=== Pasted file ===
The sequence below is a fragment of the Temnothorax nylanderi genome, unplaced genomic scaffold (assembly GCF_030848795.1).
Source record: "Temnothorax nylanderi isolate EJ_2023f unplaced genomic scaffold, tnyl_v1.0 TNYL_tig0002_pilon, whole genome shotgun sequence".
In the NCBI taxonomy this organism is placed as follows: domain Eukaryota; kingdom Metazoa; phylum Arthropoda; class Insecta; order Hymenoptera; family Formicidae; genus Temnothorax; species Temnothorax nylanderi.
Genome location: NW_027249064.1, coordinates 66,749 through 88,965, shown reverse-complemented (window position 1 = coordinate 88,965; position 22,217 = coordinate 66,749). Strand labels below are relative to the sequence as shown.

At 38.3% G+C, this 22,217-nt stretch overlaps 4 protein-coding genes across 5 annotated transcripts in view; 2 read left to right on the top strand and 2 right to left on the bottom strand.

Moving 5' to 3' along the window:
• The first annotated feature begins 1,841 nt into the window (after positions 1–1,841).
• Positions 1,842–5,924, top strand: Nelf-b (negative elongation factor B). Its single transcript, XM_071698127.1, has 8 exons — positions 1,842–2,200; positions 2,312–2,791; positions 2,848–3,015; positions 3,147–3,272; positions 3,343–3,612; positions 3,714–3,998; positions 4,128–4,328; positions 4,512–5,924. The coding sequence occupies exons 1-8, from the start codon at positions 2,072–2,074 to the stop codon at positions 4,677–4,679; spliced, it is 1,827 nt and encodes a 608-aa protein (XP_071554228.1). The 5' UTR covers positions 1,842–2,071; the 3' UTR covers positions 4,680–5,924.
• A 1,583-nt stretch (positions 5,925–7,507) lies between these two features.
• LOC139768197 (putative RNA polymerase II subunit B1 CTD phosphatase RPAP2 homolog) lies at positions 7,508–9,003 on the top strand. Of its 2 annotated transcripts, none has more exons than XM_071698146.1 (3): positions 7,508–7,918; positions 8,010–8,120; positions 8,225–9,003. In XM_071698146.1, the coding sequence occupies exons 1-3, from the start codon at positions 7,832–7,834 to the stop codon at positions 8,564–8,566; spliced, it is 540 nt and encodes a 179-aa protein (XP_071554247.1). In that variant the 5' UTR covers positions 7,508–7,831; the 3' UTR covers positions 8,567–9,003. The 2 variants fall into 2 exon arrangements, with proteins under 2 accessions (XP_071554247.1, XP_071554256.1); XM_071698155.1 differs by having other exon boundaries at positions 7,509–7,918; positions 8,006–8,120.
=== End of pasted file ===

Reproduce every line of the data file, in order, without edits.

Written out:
The sequence below is a fragment of the Temnothorax nylanderi genome, unplaced genomic scaffold (assembly GCF_030848795.1).
Source record: "Temnothorax nylanderi isolate EJ_2023f unplaced genomic scaffold, tnyl_v1.0 TNYL_tig0002_pilon, whole genome shotgun sequence".
In the NCBI taxonomy this organism is placed as follows: domain Eukaryota; kingdom Metazoa; phylum Arthropoda; class Insecta; order Hymenoptera; family Formicidae; genus Temnothorax; species Temnothorax nylanderi.
Genome location: NW_027249064.1, coordinates 66,749 through 88,965, shown reverse-complemented (window position 1 = coordinate 88,965; position 22,217 = coordinate 66,749). Strand labels below are relative to the sequence as shown.

At 38.3% G+C, this 22,217-nt stretch overlaps 4 protein-coding genes across 5 annotated transcripts in view; 2 read left to right on the top strand and 2 right to left on the bottom strand.

Moving 5' to 3' along the window:
• The first annotated feature begins 1,841 nt into the window (after positions 1–1,841).
• Positions 1,842–5,924, top strand: Nelf-b (negative elongation factor B). Its single transcript, XM_071698127.1, has 8 exons — positions 1,842–2,200; positions 2,312–2,791; positions 2,848–3,015; positions 3,147–3,272; positions 3,343–3,612; positions 3,714–3,998; positions 4,128–4,328; positions 4,512–5,924. The coding sequence occupies exons 1-8, from the start codon at positions 2,072–2,074 to the stop codon at positions 4,677–4,679; spliced, it is 1,827 nt and encodes a 608-aa protein (XP_071554228.1). The 5' UTR covers positions 1,842–2,071; the 3' UTR covers positions 4,680–5,924.
• A 1,583-nt stretch (positions 5,925–7,507) lies between these two features.
• LOC139768197 (putative RNA polymerase II subunit B1 CTD phosphatase RPAP2 homolog) lies at positions 7,508–9,003 on the top strand. Of its 2 annotated transcripts, none has more exons than XM_071698146.1 (3): positions 7,508–7,918; positions 8,010–8,120; positions 8,225–9,003. In XM_071698146.1, the coding sequence occupies exons 1-3, from the start codon at positions 7,832–7,834 to the stop codon at positions 8,564–8,566; spliced, it is 540 nt and encodes a 179-aa protein (XP_071554247.1). In that variant the 5' UTR covers positions 7,508–7,831; the 3' UTR covers positions 8,567–9,003. The 2 variants fall into 2 exon arrangements, with proteins under 2 accessions (XP_071554247.1, XP_071554256.1); XM_071698155.1 differs by having other exon boundaries at positions 7,509–7,918; positions 8,006–8,120.